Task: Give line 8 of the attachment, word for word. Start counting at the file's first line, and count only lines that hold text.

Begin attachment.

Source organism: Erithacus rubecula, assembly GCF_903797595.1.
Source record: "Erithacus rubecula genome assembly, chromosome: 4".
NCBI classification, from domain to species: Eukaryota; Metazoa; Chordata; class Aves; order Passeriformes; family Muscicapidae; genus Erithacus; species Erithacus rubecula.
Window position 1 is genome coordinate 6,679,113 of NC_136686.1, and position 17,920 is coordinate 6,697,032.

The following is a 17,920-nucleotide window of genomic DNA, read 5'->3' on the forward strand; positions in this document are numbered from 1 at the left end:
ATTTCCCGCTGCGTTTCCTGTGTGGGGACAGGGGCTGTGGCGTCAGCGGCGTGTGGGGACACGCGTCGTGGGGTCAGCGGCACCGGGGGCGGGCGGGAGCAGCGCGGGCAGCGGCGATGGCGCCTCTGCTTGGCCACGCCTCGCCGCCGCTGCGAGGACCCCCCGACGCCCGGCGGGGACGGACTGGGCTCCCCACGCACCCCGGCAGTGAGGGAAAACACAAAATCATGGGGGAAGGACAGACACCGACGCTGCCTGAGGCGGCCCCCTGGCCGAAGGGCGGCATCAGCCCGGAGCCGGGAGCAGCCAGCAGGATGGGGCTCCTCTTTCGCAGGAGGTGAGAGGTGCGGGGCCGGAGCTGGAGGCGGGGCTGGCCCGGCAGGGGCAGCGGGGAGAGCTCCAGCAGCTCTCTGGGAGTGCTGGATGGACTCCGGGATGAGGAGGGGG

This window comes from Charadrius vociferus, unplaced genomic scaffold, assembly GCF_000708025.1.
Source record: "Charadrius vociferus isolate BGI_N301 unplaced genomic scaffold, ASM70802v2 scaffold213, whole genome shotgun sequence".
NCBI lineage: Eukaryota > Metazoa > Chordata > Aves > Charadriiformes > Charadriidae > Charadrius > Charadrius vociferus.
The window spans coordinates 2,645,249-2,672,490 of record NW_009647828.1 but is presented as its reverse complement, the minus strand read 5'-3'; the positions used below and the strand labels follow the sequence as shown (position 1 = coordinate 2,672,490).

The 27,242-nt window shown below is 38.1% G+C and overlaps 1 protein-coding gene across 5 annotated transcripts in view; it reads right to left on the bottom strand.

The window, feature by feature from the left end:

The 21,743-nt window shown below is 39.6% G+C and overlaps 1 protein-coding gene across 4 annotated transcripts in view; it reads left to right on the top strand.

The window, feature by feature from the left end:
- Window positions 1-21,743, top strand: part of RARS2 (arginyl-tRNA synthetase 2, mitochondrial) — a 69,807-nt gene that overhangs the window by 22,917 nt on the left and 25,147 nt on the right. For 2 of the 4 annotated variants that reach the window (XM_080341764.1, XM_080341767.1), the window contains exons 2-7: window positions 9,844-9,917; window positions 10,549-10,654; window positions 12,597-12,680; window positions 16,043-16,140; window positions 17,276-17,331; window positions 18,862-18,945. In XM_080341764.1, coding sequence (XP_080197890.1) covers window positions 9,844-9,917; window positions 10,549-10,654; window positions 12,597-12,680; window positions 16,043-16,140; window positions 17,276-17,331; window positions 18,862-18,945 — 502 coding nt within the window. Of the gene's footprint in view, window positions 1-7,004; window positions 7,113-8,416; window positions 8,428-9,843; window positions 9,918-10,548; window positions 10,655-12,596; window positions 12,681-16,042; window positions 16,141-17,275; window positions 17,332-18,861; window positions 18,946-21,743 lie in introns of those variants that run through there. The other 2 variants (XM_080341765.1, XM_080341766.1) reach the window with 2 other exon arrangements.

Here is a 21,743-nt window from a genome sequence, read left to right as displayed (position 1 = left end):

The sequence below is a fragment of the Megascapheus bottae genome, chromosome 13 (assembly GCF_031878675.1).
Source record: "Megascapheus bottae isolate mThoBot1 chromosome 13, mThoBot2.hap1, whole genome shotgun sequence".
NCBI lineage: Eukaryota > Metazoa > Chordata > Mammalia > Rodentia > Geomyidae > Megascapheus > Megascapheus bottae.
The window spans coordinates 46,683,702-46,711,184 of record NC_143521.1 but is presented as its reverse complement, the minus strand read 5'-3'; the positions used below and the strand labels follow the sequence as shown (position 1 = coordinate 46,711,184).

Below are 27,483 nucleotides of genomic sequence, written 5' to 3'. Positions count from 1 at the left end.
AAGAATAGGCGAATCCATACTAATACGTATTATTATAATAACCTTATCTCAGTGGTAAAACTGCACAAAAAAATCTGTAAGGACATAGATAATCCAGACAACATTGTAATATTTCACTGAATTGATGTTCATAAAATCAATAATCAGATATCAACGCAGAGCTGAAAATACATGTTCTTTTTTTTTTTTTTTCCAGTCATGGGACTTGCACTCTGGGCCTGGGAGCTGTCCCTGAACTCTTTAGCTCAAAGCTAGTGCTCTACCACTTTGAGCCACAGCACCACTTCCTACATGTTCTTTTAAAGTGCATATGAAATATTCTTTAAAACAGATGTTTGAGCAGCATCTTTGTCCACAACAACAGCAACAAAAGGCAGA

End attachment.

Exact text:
Source record: "Charadrius vociferus isolate BGI_N301 unplaced genomic scaffold, ASM70802v2 scaffold213, whole genome shotgun sequence".